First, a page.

In most commercial leases, there is a standard prohibition on assignments, subleases and transfers of stock or other ownership interest in the tenant. Without any modifications to this provision, a tenant would be constrained in its ability to find other space (whether to downsize or grow its business), to sell or transfer control of its business, or to undertake other corporation transactions because any of these transactions would be prohibited without obtaining the landlord’s consent. Therefore, from a tenant’s perspective, it is important to make sure that this provision is modified to permit assignments, subleases, licenses and other occupancy arrangements with the landlord’s prior consent, not to be to unreasonably withheld.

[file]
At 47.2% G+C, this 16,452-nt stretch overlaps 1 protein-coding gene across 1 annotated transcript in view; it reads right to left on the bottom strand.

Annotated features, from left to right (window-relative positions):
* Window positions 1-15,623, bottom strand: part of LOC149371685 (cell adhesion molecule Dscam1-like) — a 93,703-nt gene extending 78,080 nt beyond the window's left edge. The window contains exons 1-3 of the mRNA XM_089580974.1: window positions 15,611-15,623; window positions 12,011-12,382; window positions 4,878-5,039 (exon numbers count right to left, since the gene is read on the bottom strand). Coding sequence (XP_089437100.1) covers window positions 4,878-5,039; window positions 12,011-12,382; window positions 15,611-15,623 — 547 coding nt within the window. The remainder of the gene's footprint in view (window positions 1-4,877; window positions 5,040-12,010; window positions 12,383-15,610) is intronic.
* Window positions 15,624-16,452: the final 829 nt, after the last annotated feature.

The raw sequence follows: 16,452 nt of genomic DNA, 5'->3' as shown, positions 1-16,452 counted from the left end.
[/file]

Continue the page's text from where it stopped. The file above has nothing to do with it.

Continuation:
Further, tenants should also negotiate the right to transfer the lease in connection with certain corporate transactions without the landlord’s consent, such as (1) assignments or subleases to affiliates or subsidiaries of the tenant (or the parent of the tenant, as the case may be), (2) mergers, consolidations or reorganizations of the tenant and (3) the sale of all or substantially all of the tenant’s assets, stock or other ownership interest. Most often, landlords will permit these corporate transactions without their consent provided that certain conditions are met, which may include a net-worth test and prior notice of such transactions.